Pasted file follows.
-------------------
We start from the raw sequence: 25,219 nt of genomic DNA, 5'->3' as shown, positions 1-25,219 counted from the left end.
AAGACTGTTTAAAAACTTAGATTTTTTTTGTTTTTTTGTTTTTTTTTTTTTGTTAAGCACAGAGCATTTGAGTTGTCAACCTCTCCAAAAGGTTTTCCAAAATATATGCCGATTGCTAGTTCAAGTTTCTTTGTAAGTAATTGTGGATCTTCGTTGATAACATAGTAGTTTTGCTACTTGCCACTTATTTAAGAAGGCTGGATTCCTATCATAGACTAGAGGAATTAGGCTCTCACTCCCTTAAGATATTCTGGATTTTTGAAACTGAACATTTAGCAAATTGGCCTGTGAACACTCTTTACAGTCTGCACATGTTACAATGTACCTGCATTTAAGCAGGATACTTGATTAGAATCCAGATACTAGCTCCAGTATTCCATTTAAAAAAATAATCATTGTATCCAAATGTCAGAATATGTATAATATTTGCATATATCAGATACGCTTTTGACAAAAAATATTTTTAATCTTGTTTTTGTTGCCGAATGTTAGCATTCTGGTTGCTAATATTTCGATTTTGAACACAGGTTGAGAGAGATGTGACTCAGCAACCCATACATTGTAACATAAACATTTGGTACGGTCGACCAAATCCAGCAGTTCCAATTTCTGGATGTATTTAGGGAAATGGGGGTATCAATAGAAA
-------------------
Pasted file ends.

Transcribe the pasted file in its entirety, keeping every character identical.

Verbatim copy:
We start from the raw sequence: 25,219 nt of genomic DNA, 5'->3' as shown, positions 1-25,219 counted from the left end.
AAGACTGTTTAAAAACTTAGATTTTTTTTGTTTTTTTGTTTTTTTTTTTTTGTTAAGCACAGAGCATTTGAGTTGTCAACCTCTCCAAAAGGTTTTCCAAAATATATGCCGATTGCTAGTTCAAGTTTCTTTGTAAGTAATTGTGGATCTTCGTTGATAACATAGTAGTTTTGCTACTTGCCACTTATTTAAGAAGGCTGGATTCCTATCATAGACTAGAGGAATTAGGCTCTCACTCCCTTAAGATATTCTGGATTTTTGAAACTGAACATTTAGCAAATTGGCCTGTGAACACTCTTTACAGTCTGCACATGTTACAATGTACCTGCATTTAAGCAGGATACTTGATTAGAATCCAGATACTAGCTCCAGTATTCCATTTAAAAAAATAATCATTGTATCCAAATGTCAGAATATGTATAATATTTGCATATATCAGATACGCTTTTGACAAAAAATATTTTTAATCTTGTTTTTGTTGCCGAATGTTAGCATTCTGGTTGCTAATATTTCGATTTTGAACACAGGTTGAGAGAGATGTGACTCAGCAACCCATACATTGTAACATAAACATTTGGTACGGTCGACCAAATCCAGCAGTTCCAATTTCTGGATGTATTTAGGGAAATGGGGGTATCAATAGAAA